# Parallel Patterns in Seismic Duck – Part 2 (Thread Parallelism)

This blog is part two of four about how I applied parallel patterns to Seismic Duck, the most exciting game you will ever find about reflection seismology. I admit it’s probably the only game about reflection seismology. Part 1 covered background material and overall parallelization strategy for the game. This part covers threading. Part 3 covers vectorization and cache optimizations. Part 4 covers bookkeeping details in the real code.   The game is a bit peculiar, but the parallel patterns are generally useful things to know.

The big advantage of learning parallel patterns is twofold.  First, you learn a way to solve a class of parallel programming problems.  Second, you gain a concise way to describe the solution, because the pattern has a name.   Like a standard recipe, you can point someone unfamiliar with the pattern to paper describing the pattern, instead of having to explain it from scratch each time.

Part 1 described the update calculations as arranged in the Odd-Even pattern:

```    forall i, j {
Vx[i][j] += (A[i][j+1]+A[i][j])*(U[i][j+1]-U[i][j]);
Vy[i][j] += (A[i+1][j]+A[i][j])*(U[i+1][j]-U[i][j]);
}
forall i, j {
U[i][j] += B[i][j]*((Vx[i][j]-Vx[i][j-1]) + (Vy[i][j]-Vy[i-1][j]));
}```

Part 1 described how this form is trivial to parallelize, but suffers from doing little computation per memory reference. It defined the ratio C (Compute density) to be the number of floating-point additions per memory reference. Using the Odd-Even pattern for the wave simulation yields C=10/11=.91; the hardware can deliver C=12. In other words, memory bandwidth limits the floating-point unit to about 1/13th of its capability. [Whence the 13th?  12/(10/11)=13.2]

Updating Vx, Vy, and U in a single sweep improves C. Here is a breakdown of the work per grid point for the single sweep method:

• Single sweep (update Vx, Vy, and U):

• 8 memory references (read A, B, U, Vx, Vy; write Vx, Vy, U).

• 3 floating-point multiplications

Now C=10/8=1.25. That’s about a 37% improvement over the C=.91 value in the original code. Part 3 will show how to triple that value, to reach C=3.75 and even raise it higher. However, the improvement in C complicates parallelism. The single-sweep version fuses the original loops to look like this:

```    for( i=1; i<m; ++i )
for( j=1; j<n; ++j ) {
Vx[i][j] += (A[i][j+1]+A[i][j])*(U[i][j+1]-U[i][j]);
Vy[i][j] += (A[i+1][j]+A[i][j])*(U[i+1][j]-U[i][j]);
U[i][j] += B[i][j]*((Vx[i][j]-Vx[i][j-1]) + (Vy[i][j]-Vy[i-1][j]));
}```

The fused code has a sequential loop nest, because it must preserve the following constraints:

• The update of Vx[i][j] must use the value of U[i][j+1] from the previous sweep.

• The update of Vy[i][j] must use the value of U[i+1][j] from the previous sweep.

• The update of U[i][j] must use the values of Vx[i][j-1] and Vy[i-1][j] from the current sweep.

Treating the grids as having map coordinates, a grid point must be updated after the points north and west of it are updated, but before the points south and east of it are updated.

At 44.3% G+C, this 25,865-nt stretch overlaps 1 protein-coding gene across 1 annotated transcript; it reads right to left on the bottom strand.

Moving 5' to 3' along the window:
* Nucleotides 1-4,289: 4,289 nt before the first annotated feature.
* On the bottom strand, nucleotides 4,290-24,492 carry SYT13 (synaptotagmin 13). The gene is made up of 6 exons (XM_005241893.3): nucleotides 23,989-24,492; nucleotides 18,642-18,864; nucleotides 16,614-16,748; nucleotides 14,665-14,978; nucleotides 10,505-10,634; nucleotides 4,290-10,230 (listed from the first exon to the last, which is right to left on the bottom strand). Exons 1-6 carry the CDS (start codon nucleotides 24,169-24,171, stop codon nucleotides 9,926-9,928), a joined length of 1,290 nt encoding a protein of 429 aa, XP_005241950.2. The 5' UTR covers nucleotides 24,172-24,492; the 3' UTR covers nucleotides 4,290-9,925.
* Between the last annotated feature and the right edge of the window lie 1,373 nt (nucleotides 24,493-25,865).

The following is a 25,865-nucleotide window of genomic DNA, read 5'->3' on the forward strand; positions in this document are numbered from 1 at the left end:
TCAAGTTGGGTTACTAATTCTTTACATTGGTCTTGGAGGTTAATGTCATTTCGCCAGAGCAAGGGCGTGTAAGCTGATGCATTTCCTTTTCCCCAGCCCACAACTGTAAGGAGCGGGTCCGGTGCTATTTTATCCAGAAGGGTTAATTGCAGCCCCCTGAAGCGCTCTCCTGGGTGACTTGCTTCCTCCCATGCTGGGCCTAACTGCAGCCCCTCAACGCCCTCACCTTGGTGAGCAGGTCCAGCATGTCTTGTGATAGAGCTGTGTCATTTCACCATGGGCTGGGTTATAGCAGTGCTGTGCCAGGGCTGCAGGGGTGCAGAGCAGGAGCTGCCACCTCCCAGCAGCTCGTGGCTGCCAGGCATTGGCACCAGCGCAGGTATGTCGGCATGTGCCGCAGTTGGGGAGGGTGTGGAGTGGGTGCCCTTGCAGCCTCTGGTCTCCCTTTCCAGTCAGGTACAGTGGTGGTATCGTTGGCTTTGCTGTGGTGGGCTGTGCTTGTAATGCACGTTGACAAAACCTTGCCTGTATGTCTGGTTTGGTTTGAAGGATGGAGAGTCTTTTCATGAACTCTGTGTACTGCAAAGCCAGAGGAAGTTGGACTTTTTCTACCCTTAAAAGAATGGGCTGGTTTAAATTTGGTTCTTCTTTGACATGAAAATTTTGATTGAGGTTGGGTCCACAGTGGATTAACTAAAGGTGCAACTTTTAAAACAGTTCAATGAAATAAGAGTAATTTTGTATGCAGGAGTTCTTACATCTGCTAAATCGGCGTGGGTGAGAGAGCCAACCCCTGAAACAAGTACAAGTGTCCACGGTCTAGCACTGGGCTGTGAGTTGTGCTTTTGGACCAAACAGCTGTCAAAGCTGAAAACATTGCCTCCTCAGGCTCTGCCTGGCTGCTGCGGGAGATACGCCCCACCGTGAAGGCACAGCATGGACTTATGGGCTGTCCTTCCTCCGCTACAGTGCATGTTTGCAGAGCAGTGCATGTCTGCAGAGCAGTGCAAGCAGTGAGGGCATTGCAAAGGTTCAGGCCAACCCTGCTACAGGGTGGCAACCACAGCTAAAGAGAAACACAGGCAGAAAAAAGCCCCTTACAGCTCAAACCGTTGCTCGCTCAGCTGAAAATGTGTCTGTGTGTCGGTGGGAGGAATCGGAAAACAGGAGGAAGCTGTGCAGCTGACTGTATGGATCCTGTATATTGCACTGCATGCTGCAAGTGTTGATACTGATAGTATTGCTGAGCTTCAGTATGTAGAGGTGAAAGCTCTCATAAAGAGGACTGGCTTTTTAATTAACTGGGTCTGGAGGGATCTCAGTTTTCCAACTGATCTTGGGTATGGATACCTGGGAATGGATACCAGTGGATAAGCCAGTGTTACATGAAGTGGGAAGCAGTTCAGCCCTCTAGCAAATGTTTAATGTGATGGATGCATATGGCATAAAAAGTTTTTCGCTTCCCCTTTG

One way to parallelize the loop nest is the Wavefront Pattern . In that pattern, execution sweeps diagonally from the northwest to southeast corner. But that pattern has relatively high synchronization costs. Furthermore, in this context, it has poor cache locality because it would tend to schedule adjacent grid points on different processors. Some of these inefficiencies can be ameliorated by aggregating grid points into chunks. But nonetheless it is less attractive than the following alternative.

The alternative is geometric decomposition and the Ghost Cell Pattern. Here is a picture of the geometric decomposition in Seismic Duck:

The picture is approximately to scale. Part 3 explains the rationale for choosing such skinny chunks. (Hint: they are not skinny when you use the right measurement units.) Each chunk can be updated independently by a different thread, except around its border. To see the exception, consider the interaction of chunk 0 and chunk 1. Let i0 be the index of the last row of chunk 0 and let i1 be the index of the first row of chunk 1.

1. The update of Vy[i0][j] must use the value of U[i1][j] from the previous sweep.

1. The update of U[i1][j] must use the value Vy[i0][j] from the current sweep.

The ghost cell pattern enables the chunks to be updated in parallel. Each chunk becomes a separate grid with an extra row of grid points added above and below it. These extra rows replicate information from the neighboring chunks so that each chunk has a copy of the grid points just beyond it. The copy enables a thread working on chunk 0 can get the value of U[i1][j] from the previous sweep even if the thread working on chunk 1 updates its copy of U[i1][j]. Likewise the thread working on chunk 1 can update its copy of Vy[i0][j] without waiting for the thread working on chunk 0 to update it.

The update logic ends up looking like this:

```    // Replicate borders
for( k=0; k<number_of_chunks-1; ++k ) {
copy bottom border of chunk k to top of chunk k+1
copy top border of chunk k+1 to bottom of chunk k
}
// Update chunks in parallel
forall k in 0..number_of_chunks-1 {
for( i=start[k]; i<finish[k]; ++i ) // Loop over rows in chunk k
for( j=1; j<n; ++j ) {
Vx[i][j] += (A[i][j+1]+A[i][j])*(U[i][j+1]-U[i][j]);
Vy[i][j] += (A[i+1][j]+A[i][j])*(U[i+1][j]-U[i][j]);
U[i][j] += B[i][j]*((Vx[i][j]-Vx[i][j-1]) + (Vy[i][j]-Vy[i-1][j]));
}
}```

For more insight into this pattern, see the Ghost Cell Pattern paper.  It’s a polished paper on an important pattern for grid-based simulations.

The final part 3 of these blogs will cover the cache optimization patterns, which are critical because memory bandwidth, not computation, is the bottleneck.

For more complete information about compiler optimizations, see our Optimization Notice.